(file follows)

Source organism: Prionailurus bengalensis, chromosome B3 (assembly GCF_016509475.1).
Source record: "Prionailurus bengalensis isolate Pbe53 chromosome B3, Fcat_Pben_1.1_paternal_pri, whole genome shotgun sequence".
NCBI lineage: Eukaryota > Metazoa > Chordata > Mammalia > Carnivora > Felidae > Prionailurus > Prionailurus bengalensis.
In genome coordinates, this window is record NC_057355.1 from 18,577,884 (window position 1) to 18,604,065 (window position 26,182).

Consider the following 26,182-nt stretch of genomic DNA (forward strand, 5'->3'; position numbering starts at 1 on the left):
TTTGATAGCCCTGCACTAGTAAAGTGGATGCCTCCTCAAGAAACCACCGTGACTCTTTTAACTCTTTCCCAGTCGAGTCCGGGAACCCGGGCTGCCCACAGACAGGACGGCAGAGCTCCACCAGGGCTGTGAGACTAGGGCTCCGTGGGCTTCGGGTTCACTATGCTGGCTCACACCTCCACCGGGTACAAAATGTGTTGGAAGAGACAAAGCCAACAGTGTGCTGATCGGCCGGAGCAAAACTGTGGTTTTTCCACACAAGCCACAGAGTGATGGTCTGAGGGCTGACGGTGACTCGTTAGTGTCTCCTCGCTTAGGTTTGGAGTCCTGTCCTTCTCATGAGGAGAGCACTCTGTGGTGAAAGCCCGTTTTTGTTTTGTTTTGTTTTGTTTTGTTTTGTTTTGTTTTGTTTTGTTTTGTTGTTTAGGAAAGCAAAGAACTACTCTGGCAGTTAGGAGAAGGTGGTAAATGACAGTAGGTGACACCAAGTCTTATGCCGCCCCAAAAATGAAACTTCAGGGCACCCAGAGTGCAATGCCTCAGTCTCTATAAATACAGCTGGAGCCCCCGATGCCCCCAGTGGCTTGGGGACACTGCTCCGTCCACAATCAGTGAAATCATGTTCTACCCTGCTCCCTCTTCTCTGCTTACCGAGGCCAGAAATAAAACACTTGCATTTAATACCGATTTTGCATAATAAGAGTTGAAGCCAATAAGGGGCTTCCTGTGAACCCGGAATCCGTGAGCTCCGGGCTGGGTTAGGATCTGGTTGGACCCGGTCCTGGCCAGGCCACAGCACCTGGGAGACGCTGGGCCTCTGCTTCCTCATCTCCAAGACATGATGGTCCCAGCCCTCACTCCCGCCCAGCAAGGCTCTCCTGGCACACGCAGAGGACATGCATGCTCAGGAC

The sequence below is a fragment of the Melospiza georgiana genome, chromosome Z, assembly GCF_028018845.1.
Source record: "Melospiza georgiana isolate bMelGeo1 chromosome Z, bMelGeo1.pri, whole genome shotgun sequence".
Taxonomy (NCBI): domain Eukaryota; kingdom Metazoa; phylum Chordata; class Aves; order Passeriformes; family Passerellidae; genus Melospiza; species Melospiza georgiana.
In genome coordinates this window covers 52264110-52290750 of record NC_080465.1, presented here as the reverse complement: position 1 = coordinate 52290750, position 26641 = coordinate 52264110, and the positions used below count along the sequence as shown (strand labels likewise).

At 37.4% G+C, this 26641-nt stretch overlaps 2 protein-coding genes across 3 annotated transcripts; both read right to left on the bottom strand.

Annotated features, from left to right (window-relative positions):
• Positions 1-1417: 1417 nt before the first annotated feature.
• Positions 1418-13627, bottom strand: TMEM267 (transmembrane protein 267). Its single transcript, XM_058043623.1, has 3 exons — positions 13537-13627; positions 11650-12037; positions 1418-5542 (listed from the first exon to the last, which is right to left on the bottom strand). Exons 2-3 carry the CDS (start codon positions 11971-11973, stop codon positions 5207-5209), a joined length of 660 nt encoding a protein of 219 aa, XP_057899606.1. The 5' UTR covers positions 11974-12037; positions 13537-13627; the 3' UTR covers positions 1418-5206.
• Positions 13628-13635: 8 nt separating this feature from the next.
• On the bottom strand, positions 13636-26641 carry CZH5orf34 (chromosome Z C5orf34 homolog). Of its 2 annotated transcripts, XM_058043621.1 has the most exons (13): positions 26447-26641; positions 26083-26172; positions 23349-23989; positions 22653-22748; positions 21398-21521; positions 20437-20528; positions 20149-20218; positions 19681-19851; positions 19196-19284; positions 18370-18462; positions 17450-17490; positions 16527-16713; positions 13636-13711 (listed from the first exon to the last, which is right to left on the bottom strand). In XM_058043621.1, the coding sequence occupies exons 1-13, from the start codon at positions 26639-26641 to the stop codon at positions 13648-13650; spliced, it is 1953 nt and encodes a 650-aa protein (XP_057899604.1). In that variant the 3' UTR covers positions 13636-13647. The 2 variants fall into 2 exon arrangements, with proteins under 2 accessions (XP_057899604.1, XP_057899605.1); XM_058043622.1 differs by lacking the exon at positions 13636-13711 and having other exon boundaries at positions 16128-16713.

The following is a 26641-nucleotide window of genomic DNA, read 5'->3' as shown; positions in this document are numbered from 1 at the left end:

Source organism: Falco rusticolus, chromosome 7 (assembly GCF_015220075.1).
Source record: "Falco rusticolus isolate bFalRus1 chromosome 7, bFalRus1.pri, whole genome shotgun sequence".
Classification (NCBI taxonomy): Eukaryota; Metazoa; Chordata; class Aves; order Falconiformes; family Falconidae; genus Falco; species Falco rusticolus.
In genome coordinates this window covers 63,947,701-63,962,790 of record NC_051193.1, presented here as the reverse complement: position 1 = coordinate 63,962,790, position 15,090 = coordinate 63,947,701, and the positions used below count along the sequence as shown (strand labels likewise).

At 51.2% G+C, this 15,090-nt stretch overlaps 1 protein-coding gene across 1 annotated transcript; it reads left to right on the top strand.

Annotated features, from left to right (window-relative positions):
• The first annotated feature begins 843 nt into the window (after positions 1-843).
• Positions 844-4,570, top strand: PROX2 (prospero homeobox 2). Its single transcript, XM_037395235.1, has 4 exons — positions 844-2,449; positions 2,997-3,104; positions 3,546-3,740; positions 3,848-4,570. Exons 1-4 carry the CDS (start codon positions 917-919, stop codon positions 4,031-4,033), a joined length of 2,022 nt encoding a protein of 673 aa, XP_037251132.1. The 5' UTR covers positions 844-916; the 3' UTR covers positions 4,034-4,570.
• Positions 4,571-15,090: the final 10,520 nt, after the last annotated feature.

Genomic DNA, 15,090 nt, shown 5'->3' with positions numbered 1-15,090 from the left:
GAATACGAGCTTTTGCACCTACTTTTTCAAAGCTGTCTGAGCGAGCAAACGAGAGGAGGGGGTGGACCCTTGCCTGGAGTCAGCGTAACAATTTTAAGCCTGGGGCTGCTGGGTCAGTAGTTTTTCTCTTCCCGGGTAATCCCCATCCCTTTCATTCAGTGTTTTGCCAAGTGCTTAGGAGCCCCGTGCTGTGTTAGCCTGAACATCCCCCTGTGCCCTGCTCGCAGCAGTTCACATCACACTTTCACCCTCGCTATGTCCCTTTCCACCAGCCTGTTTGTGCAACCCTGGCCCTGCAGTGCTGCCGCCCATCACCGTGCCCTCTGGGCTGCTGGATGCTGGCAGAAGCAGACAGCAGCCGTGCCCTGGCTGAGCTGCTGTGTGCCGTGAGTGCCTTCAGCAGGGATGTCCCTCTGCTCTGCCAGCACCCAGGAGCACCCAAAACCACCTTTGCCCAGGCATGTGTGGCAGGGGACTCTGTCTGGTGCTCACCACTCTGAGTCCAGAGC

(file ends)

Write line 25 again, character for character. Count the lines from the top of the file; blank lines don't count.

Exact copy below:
• Positions 844-4,570, top strand: PROX2 (prospero homeobox 2). Its single transcript, XM_037395235.1, has 4 exons — positions 844-2,449; positions 2,997-3,104; positions 3,546-3,740; positions 3,848-4,570. Exons 1-4 carry the CDS (start codon positions 917-919, stop codon positions 4,031-4,033), a joined length of 2,022 nt encoding a protein of 673 aa, XP_037251132.1. The 5' UTR covers positions 844-916; the 3' UTR covers positions 4,034-4,570.